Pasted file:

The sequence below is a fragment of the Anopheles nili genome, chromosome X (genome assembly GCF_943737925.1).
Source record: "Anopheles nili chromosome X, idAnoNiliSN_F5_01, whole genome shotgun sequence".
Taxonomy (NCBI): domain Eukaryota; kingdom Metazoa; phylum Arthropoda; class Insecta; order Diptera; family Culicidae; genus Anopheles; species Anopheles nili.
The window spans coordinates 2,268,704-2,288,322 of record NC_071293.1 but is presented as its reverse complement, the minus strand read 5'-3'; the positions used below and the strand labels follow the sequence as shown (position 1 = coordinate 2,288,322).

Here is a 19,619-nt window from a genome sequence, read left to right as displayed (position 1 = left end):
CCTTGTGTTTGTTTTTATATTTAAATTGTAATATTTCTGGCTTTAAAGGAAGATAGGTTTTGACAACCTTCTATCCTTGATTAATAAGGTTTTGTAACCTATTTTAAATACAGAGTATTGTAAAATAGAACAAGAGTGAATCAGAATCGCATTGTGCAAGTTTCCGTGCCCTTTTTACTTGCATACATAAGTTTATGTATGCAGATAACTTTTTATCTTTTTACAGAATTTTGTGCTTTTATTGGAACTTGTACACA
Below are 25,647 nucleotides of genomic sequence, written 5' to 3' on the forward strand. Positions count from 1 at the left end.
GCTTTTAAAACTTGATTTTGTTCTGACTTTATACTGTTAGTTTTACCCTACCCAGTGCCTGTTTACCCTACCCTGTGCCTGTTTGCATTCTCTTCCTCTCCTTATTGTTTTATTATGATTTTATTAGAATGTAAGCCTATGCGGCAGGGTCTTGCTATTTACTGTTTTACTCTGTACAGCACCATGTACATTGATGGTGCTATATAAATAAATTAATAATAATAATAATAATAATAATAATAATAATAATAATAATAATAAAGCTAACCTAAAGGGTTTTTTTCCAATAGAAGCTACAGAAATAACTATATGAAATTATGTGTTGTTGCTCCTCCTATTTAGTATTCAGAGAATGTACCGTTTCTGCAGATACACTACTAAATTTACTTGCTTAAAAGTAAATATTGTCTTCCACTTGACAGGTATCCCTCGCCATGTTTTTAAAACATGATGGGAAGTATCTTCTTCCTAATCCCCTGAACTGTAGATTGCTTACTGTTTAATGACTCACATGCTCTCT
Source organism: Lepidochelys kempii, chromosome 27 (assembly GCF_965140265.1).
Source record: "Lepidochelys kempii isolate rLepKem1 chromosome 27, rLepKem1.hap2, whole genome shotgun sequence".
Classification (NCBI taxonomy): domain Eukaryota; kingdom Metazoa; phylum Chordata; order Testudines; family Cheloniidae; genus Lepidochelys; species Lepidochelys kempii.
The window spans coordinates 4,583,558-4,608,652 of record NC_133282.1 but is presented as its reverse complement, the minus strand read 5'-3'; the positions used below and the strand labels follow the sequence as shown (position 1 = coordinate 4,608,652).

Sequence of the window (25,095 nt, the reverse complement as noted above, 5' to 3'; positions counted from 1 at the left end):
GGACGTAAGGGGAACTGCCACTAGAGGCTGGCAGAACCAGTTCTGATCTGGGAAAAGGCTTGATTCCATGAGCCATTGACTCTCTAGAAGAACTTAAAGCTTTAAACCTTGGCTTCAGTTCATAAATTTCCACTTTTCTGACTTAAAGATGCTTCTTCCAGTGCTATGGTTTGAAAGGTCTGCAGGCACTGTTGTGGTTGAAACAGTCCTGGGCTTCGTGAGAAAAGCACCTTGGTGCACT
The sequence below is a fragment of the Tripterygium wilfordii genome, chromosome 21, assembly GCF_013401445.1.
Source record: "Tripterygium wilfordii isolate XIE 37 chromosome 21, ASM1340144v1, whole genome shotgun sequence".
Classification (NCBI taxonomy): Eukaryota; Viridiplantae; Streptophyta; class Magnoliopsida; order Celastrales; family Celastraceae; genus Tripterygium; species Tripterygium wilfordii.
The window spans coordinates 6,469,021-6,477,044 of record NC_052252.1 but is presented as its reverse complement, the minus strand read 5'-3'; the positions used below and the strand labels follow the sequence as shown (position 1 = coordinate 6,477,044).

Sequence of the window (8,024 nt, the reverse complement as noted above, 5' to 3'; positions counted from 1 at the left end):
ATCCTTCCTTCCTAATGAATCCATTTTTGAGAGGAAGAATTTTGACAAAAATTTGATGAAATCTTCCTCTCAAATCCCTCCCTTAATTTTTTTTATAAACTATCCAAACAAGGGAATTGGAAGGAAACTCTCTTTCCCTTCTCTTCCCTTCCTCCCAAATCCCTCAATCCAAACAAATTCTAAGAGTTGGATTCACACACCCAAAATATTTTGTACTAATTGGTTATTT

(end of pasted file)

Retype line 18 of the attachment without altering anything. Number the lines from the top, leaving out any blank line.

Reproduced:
The window spans coordinates 6,469,021-6,477,044 of record NC_052252.1 but is presented as its reverse complement, the minus strand read 5'-3'; the positions used below and the strand labels follow the sequence as shown (position 1 = coordinate 6,477,044).